2018 - 12.16

    ABOVE?AND?BELOW: ART: Artist Anna Andrasic will have an exhibition at the Roxbylink Gallery. Pictured here are two of her art pieces.Artist Anna Andrasic lives in the small coastal town of Port Neill on the eastern side of the Eyre Peninsula.
    Nanjing Night Net

    There was a time, a few years ago when Ms Andrasic once found inspiration from the red dunes surrounding Roxby Downs.

    However that said, Ms Andrasic finds inspiration no matter where she goes, be it nature or moments in life itself, infusing her heart felt art with vibrant colours that will invoke thoughts particular to the viewer.

    “I never know what the end result will be as I never plan anything,” Ms Andrasic said in a recent interview.

    “I just approach a blank canvas and let the inspiration flow.”

    The Roxbylink Gallery hopes the work will inspire the community of Roxby Downs at Anna Andrasic’s exhibition opening on Friday, February 6 at 6pm.

    Ms Andrasic’s exhibition is the first in what arts and cultural development officer Ella McCarthy describes as an exciting year for the gallery.

    “In putting together the program for this year, the gallery will be featuring a combination of group and individual exhibitions, offering a mix of local and out of town exhibitions,” she said.

    “Our focus is on making the space available for the community first and foremost and provide them a place to showcase their work.

    “Artists need an opportunity to express themselves and the Roxbylink Gallery has the space for them to do that.”

    Ms McCarthy said the program is scheduled twelve months in advance with a priority given to local artists and groups.

    “Some of the works on display this year will be local photographer Hayley Scrivens, the Roxby Downs Area School Senior School and The Red Earth Festival exhibition, and the National Youth week themed exhibition It Starts with Us,” she said.

    For more information contact arts and cultural development officer Ella McCarthy on 0419 407 737 or email: [email protected]南京夜网.au

    Kindies first day: photos

    2018 - 12.16

    Kindies first day: photos Blayke Hopkins, 5, said: “Everything. Everything I’ve done is my favourite. I also really like my ninja turtle bag.”
    Nanjing Night Net

    Hendrix McDonagh, 5, said he liked “playing with the lego and I’m looking forward to drawing.”

    Samuel Brown, 5, said: “it’s fun because I can play.”

    Saffron Gersbach, 5, said she enjoyed school because “my big sister is here. I also like craft and learning.” She is pictured with her sister and year 6 school councillor Sophia Power.

    Ava-Leah Lemessurier, 6, (at left) said so far she liked “doing craft.” Emily Bramble, 5, said she enjoyed “playing with my friends and I just like school. I also like the smart book.” The girls are pictured with year 6 school councillor Nick Kianou.

    TweetFacebookClick on photos and see captions above to see what they had to say

    This story Administrator ready to work first appeared on Nanjing Night Net.

    Back to school: Tommy’s Tidbits

    2018 - 12.16

    Hello readers,
    Nanjing Night Net

    Welcome to this column and boy, how quiet is it with all the munchkins back at school.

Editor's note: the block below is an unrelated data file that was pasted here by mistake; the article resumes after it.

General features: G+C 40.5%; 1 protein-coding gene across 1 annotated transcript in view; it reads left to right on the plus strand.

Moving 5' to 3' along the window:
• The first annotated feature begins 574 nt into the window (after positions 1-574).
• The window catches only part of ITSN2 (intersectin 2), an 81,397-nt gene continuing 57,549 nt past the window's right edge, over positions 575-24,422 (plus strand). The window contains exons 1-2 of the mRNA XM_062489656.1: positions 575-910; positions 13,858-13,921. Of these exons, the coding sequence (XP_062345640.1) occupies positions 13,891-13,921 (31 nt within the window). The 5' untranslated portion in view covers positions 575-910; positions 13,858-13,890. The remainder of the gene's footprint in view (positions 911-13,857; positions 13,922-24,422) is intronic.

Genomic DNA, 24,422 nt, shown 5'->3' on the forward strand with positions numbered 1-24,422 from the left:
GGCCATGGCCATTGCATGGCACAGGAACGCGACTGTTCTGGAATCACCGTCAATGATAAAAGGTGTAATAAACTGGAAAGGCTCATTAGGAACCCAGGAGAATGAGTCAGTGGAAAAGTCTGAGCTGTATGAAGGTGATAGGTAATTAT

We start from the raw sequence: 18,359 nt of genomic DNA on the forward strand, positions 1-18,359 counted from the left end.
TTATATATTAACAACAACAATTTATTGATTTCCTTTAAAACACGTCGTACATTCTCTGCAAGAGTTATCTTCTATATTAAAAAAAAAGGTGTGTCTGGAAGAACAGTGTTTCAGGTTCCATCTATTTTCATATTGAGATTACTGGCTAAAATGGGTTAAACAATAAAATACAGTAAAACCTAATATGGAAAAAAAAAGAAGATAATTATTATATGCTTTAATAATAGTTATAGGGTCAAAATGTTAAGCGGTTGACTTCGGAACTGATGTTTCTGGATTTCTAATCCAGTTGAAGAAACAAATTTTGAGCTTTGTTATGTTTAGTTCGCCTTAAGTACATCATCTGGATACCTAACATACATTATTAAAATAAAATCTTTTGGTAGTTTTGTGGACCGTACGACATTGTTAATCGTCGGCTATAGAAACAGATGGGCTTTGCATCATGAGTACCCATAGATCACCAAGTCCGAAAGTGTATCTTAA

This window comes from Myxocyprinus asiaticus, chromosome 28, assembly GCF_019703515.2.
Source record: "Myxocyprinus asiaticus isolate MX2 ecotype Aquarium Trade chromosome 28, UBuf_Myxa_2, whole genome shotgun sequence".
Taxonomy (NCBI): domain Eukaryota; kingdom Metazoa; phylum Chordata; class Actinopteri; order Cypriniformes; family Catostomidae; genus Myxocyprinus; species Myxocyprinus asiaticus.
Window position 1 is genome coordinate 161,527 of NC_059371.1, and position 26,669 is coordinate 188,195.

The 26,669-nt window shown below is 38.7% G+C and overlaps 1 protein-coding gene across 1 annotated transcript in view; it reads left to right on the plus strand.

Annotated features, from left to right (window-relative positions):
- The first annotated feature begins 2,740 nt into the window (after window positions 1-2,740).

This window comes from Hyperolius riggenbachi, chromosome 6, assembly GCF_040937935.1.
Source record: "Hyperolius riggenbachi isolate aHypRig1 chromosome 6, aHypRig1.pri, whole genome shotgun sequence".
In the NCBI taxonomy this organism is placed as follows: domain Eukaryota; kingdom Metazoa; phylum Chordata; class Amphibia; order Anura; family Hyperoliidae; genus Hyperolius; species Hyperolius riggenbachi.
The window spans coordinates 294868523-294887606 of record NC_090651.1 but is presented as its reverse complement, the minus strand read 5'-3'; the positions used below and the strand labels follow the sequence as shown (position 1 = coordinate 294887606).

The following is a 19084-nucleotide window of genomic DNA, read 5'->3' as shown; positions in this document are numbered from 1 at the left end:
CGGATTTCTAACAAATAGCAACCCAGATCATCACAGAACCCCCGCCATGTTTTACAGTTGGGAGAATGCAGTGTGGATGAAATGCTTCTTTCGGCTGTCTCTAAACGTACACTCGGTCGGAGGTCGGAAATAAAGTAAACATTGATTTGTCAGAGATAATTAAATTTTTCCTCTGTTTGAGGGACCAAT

The kids I saw this week were so excited about starting a new school year, while the mothers and grandmothers were crying about the preparation- it used to be the other way round!

    Just a few treats for the little terrors when they get home and also a little snack for yourself as well- good for the lunchbox as well!

    Zucchini and pea slice

    -1 tablespoon olive oil

    -I brown onion chopped finely

    – 450 grams zucchini grated (use carrot as well if you like)

    -1 cup sifted self raising flour

    -6 eggs lightly beaten

    -1 cup parmesan cheese

    – 300 grams ricotta cheese

    -1 and a half cups frozen peas thawed and crushed

    Preheat over to 200 Celsius. Heat oil in nonstick frypan, add onion and cook until golden.

    Place in a large bowl with zucchini, parmesan and flour and mix well.

    Fold through the eggs and the ricotta, peas and carrot mix well.

    Spoon onto a greased 20cm x 30cm tin lined with baking paper.

    Bake for 25 to 30 minutes or until golden.

    Allow to cool, cut into slice, serve hot or cold.

    Hummingbird loaf cake

    – 2 cups S/R flour

    -2 cups of grated carrot

    -1 teaspoon of baking powder

    -3 teaspoons mixed spice

    -1 and a half cups brown sugar

    – 4 eggs lightly beaten

    -2 thirds of a cup of vegetable oil

    -1 teaspoon vanilla extract

    -Half cup canned crushed pineapple

    -2 thirds of a cup of walnuts chopped

    Preheat oven to 180 Celsius.

    Place the flour, baking powder, mixed spice and sugar in a large bowl and mix to combine.

    Add the egg, oil, vanilla extract, carrot, walnuts and pineapple and mix to combine.

    Pour into a 10cm x 12cm loaf tin lightly greased and lined with baking paper and put in oven and cook for 45 minutes or until cooked.

    Test with a skewer, if it comes out dry, it’s ready. Allow to cool in tin for 5-10 minutes.

    When cool turn out onto wine rack and allow to cool completely.

    This is beautiful and simple, lathered with butter and served with a cuppa or for the kids with a glass of milk. Bliss!

    The other thing everyone is loving at the moment is wraps- and you can put anything into these- avocado chicken salad/ham/tomato/grated carrot, beef/anything you have in the cupboard.

    It’s great for lunch or an afternoon snack.

    Serve them up for dinner and that will satisfy the little darlings when they get home from school! Yay!

    See you next week darlings,

    Love Tommy

    This story Administrator ready to work first appeared on Nanjing Night Net.